[2.] For the other wile. As Satan doth transform himself into an angel of light, and cover his base designs with plausible pretences; for instance, revenge shall be accounted zeal; he will disguise it so as that the very apostles shall count it zeal for the glory of God when they called for 'fire from heaven to consume them, even as Elias did:' Luke ix. 54. And carnal counsel shall be counted pity and natural affection: Mat. xvi. 22, 'Peter took him and began to rebuke him, saying, Be it far from thee, Lord: this shall not be unto thee.' He shall be the devil's agent to tempt Christ, and his carnal counsel shall be looked upon as pity to his Master. And licentiousness shall be Christian liberty, and our liberty by Christ shall be used as an occasion to the flesh: Gal. v. 13. And an immoderate use of carnal pleasure shall be Christian rejoicing or Christian cheerfulness. There fore, as there needs love to withstand the potency of temptation, by the suitableness of the bait to our own affections, so there needs the fear of God: Prov. xiv. 27, 'The fear of the Lord is a fountain of life, to depart from the snares of death.' When the devil, by his wiles, is laying snares for us, snares of death, the fear of the Lord is a fountain of life. A man that is afraid to offend God, and to abuse his liberty, or run into any excess, under colour of grace, is very cautious and watchful, and thereby is not so soon surprised. Thus, when the soul is inflamed by the vehement heat of boiling lusts, or raging despair, faith is necessary: Luke xxii. 31, 32, 'Satan hath desired to have you, that he may sift you as wheat; but I have prayed for thee, that thy faith fail not.' Faith laying hold upon Christ's righteousness, and waiting for his grace, teaches us to over come in such conflicts.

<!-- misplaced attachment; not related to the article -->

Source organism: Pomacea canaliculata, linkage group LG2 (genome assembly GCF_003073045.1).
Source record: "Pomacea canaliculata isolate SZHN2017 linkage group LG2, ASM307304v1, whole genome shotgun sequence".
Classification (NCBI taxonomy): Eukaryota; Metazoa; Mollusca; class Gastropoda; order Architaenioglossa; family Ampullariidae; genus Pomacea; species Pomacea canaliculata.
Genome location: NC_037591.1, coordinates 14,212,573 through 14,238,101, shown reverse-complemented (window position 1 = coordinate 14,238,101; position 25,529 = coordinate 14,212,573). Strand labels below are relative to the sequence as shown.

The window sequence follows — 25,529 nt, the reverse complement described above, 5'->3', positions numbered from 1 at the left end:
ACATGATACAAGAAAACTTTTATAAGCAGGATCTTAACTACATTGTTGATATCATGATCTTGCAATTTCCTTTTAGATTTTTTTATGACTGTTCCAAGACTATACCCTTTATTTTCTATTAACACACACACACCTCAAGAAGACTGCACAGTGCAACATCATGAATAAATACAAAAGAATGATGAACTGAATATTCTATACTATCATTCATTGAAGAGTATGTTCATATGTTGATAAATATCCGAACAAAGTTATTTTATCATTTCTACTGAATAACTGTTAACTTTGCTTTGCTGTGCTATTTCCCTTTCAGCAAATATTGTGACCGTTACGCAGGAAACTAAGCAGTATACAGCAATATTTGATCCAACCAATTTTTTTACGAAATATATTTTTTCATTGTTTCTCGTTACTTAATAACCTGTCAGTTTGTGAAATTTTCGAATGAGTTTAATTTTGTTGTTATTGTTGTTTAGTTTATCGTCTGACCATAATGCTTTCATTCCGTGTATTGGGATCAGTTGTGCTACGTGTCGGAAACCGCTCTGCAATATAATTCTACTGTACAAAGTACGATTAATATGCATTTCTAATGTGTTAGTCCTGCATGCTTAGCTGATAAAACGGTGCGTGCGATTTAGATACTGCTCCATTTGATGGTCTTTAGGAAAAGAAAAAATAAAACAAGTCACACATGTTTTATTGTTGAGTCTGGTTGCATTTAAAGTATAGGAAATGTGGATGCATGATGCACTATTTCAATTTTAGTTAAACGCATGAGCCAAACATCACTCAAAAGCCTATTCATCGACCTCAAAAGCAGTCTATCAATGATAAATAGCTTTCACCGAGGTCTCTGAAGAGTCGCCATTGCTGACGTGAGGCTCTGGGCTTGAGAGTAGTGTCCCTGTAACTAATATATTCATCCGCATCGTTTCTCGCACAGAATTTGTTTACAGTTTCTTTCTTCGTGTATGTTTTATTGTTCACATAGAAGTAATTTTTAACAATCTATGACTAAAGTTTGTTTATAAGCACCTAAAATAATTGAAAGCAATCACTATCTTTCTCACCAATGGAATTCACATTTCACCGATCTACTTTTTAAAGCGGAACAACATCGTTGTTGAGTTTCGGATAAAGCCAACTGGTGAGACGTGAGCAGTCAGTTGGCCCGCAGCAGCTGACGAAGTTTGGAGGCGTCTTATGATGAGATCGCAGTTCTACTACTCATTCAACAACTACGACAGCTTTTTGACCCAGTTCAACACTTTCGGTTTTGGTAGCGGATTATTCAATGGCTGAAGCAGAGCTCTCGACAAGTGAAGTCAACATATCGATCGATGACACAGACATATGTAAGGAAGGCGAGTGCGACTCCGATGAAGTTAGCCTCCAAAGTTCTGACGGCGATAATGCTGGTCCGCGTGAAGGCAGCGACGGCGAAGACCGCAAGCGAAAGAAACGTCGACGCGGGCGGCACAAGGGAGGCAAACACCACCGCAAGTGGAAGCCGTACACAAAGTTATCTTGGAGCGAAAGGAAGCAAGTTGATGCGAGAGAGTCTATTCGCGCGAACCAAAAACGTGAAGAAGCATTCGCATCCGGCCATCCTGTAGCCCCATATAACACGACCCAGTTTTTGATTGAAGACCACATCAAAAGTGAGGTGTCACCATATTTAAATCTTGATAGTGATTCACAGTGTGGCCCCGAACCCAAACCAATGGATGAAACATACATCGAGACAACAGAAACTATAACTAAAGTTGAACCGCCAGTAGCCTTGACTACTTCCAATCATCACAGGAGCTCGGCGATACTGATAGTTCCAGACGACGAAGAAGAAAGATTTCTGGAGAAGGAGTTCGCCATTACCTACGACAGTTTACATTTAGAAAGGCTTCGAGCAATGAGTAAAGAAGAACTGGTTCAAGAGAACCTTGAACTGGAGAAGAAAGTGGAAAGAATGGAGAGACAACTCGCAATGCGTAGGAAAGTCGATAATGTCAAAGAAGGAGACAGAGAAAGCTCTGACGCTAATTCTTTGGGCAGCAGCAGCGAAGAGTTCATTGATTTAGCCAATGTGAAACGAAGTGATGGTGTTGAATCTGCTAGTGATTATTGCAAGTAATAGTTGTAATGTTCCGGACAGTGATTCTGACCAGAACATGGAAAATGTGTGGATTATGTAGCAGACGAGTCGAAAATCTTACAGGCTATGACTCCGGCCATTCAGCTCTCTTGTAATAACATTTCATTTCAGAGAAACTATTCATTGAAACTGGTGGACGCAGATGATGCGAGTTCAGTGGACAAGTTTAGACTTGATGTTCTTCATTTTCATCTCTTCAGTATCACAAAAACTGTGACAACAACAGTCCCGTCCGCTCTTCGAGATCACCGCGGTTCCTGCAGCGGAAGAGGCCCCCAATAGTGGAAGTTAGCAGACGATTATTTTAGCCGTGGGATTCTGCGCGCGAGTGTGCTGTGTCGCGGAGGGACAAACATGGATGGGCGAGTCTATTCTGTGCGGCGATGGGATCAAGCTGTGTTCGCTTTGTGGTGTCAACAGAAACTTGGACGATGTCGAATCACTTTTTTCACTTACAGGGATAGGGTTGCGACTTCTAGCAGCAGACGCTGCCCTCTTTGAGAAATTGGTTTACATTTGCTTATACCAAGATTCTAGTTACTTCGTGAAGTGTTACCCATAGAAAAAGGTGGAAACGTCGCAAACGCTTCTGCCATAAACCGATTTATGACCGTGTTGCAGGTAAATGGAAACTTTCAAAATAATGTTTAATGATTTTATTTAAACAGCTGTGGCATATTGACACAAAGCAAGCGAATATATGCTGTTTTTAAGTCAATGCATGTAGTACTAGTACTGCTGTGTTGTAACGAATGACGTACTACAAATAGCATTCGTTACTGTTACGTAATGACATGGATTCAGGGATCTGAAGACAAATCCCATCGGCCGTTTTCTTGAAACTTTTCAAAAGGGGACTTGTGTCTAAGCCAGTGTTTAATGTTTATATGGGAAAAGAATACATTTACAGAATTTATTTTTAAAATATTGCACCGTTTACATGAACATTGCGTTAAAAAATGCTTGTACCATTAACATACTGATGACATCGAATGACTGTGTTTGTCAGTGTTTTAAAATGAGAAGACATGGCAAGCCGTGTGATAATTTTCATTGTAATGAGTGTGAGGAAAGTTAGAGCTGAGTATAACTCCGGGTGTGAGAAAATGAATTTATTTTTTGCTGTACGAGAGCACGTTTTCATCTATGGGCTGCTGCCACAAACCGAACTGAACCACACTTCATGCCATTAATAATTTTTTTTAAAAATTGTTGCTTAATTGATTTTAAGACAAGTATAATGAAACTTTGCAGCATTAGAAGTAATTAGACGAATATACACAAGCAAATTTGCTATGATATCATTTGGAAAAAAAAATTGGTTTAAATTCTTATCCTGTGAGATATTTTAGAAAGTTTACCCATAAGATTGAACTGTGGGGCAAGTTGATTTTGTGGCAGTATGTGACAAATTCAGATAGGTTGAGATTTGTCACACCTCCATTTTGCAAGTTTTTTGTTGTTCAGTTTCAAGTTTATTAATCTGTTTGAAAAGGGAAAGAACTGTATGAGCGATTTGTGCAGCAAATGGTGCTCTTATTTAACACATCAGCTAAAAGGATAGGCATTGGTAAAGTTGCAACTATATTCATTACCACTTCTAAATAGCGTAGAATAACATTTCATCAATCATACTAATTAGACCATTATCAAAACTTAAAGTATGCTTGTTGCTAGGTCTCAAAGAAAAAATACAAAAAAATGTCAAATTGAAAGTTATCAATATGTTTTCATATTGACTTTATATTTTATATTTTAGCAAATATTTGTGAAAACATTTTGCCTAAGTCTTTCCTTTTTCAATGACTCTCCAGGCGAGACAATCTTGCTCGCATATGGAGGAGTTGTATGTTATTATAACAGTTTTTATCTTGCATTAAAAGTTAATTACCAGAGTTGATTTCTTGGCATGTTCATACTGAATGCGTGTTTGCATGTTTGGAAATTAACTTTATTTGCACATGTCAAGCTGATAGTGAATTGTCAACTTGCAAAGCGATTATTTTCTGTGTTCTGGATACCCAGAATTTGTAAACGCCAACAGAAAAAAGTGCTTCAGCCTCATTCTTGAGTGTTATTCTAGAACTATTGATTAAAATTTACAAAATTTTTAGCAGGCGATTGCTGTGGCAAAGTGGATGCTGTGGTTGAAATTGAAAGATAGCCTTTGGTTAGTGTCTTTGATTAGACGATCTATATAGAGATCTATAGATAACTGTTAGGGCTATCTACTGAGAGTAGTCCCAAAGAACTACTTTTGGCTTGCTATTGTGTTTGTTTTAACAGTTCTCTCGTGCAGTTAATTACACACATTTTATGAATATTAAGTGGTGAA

But why should I instance in these three graces only, when we are bidden to 'put on the whole armour of God'? Eph. vi. 11, 13. If we would come off with honour in this conflict, we must be completely armed; no power of the soul or sense of the body must be left naked and without a guard, therefore not one saving grace can be wanting.

A Christian is set forth as armed from head to foot. There is for the head a helmet of salvation, which is hope; a breastplate of righteousness; the girdle of truth; for shoes, the gospel of peace; the shield of faith; the sword of the Spirit. These are the graces necessary to resist temptation, and these we have from God. A Christian hath not only weapons offensive, but defensive; not only a sword, but also a shield. Satan hath only weapons offensive, as darts; he hath darts to wound the soul. Again, observe, there is no piece of armour for the back. Why? Because there is no flight in this spiritual warfare; we must stand to it: James iv. 7, 'Resist the devil, and he will flee from you'